Today I took Laura to a get-together with some of her swim friends at a trampoline park. I took Hank too, and I planted myself on a bench in a central location where he could buzz by every now and then and I could verify that he was still alive.
Another swim mom sat down next to me. I almost never see these women because we all just drop off at practice. There is really no standing around the side of the pool chatting. Too loud and too wet and the kids are too big for that now. We're practically strangers to each other. This lady was wearing a head scarf in a way that pretty clearly said, "I am having or have had chemotherapy."
I am long, long past the time when I needed to talk to everybody about my breast cancer. Not sure I ever really did, actually. But this lady and I chatted, first about swimming, then about child-activity juggling in general, then about tennis, which is always a topic of widespread interest around here. I said, "I had breast cancer three years ago, and I started playing tennis in earnest after I was finished with that."
That opened the door for her to talk about herself and her ongoing treatment and so on, and we talked through the rest of the hour of the kids' jumping time. Part of the time it was like we were two med students presenting a History & Physical to each other. I noticed that she was very, very conversant in cancer treatment--in oncotypes and histology and staging--whereas I was a bit rusty. I told her, "You know, it's hard to understand how, but I actually can't remember some of this." She said that was good to hear. I said, "Believe it or not, a lot of this treatment stuff will come to seem like just a really bad weekend."
I'm almost three years to the day from when I heard that diagnosis on the phone. I would love to think that the three years means I'm safer. Probably I am, a bit. We talked about the fear and dread, the cancer-worry that is now part of normal fabric of everyday life. It hums along at low volume most of the time, with occasional loud blasts of noise. I told her, "The good news is that you get it all back, all the stuff you're losing right now. It comes back." She complimented my long hair, and I said, "Yeah, I should really get it cut, I've made my point, I think."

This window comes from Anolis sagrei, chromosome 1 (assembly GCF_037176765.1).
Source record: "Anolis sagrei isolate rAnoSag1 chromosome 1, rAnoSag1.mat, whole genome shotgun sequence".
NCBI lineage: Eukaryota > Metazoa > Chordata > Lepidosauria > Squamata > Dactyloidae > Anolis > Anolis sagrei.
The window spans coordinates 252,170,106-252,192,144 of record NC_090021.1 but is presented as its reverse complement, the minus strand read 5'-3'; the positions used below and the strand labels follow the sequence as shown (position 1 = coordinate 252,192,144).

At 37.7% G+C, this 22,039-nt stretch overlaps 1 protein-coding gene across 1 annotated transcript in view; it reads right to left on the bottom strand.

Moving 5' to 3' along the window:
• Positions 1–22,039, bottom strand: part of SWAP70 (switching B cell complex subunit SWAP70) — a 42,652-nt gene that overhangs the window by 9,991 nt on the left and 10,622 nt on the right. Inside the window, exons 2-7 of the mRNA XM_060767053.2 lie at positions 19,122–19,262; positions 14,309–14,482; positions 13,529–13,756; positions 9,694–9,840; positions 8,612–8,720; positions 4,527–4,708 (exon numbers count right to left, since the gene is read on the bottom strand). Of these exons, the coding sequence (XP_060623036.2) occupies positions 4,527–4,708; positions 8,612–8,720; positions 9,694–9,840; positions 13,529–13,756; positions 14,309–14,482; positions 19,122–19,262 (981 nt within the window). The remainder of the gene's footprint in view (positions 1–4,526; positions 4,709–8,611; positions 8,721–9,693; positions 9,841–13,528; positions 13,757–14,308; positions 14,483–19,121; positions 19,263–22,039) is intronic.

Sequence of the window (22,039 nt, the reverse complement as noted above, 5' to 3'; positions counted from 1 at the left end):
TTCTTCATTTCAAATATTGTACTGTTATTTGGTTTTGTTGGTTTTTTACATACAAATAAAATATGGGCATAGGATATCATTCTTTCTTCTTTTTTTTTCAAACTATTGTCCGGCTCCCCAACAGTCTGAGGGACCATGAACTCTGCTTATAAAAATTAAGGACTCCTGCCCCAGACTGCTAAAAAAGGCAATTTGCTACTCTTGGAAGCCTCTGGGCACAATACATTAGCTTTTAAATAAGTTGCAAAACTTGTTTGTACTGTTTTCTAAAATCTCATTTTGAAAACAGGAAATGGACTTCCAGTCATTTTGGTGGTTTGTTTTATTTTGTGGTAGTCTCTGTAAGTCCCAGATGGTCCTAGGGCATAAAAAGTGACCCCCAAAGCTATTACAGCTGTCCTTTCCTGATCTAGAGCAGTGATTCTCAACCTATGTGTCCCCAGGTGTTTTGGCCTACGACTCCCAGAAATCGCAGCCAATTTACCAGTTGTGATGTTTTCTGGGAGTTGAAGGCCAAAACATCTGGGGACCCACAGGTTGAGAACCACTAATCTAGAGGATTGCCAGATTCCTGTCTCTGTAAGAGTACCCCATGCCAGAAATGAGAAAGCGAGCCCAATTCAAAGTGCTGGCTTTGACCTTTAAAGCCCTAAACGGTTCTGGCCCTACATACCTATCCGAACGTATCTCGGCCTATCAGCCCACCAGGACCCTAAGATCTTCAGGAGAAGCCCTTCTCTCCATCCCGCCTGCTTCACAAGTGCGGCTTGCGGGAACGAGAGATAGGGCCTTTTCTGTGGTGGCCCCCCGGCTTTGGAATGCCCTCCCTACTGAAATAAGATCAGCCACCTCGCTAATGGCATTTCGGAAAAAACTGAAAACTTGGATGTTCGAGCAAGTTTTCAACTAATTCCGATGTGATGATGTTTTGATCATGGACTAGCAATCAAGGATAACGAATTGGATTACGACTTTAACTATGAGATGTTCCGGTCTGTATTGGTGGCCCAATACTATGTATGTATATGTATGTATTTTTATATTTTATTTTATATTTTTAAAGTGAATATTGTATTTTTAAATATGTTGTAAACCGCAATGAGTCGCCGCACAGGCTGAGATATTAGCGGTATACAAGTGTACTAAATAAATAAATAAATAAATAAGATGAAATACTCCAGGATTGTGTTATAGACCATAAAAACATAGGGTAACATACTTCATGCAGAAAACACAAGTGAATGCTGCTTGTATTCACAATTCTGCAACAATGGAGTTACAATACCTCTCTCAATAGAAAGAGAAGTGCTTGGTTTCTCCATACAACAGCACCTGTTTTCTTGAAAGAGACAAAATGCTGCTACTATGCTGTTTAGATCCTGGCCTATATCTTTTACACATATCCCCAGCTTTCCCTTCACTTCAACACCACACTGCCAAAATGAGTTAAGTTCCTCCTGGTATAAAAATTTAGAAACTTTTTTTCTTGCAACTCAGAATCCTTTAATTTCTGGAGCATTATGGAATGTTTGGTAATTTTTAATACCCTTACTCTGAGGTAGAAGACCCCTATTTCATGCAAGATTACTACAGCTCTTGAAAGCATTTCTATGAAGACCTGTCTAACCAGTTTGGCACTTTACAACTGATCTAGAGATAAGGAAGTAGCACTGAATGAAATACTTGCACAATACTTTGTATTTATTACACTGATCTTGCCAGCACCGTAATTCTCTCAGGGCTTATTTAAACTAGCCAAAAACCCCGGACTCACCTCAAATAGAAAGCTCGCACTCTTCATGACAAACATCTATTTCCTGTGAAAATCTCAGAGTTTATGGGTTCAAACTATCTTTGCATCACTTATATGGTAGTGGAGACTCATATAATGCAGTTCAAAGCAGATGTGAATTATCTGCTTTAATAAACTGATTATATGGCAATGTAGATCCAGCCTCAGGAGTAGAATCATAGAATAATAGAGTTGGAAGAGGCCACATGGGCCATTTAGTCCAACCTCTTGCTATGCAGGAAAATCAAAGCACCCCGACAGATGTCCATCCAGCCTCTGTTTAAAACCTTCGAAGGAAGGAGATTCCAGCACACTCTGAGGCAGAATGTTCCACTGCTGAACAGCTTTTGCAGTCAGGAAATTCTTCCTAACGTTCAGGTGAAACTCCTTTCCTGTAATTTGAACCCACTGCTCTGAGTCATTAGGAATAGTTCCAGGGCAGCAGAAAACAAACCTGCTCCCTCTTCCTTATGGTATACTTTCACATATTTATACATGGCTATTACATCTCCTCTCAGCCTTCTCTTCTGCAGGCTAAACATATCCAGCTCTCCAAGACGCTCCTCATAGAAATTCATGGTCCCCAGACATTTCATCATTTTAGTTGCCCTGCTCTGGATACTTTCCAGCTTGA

The funny thing was, about forty-five minutes into this conversation, I'd had enough. There was pleasure in making a human connection and in listening to her share about herself, but then it was like I wanted to push back from the table. I am not at the point where I could, like, help with a support group or do some kind of work with people having cancer treatment. Maybe it's like what peace of mind I have is too lightly held, I don't know.
Normal Neighbor's colon cancer is back. Or it never went away? It has been two years since her diagnosis and treatment, and she has been very well during that time. But now it's back, and it's awful. She's having chemo right now, a more intense course. She is dog-sick. Her hair is thinning and I gave her my wig. Remember Codi? I don't know if she will need it, but she wanted to be ready. She came to my house to get it, and it's the only time in all this junk that I've ever seen her shaky and upset. I hugged her and told her that she would still look like herself, no matter what.
Living, man, it is not for the faint of heart. That's all I got.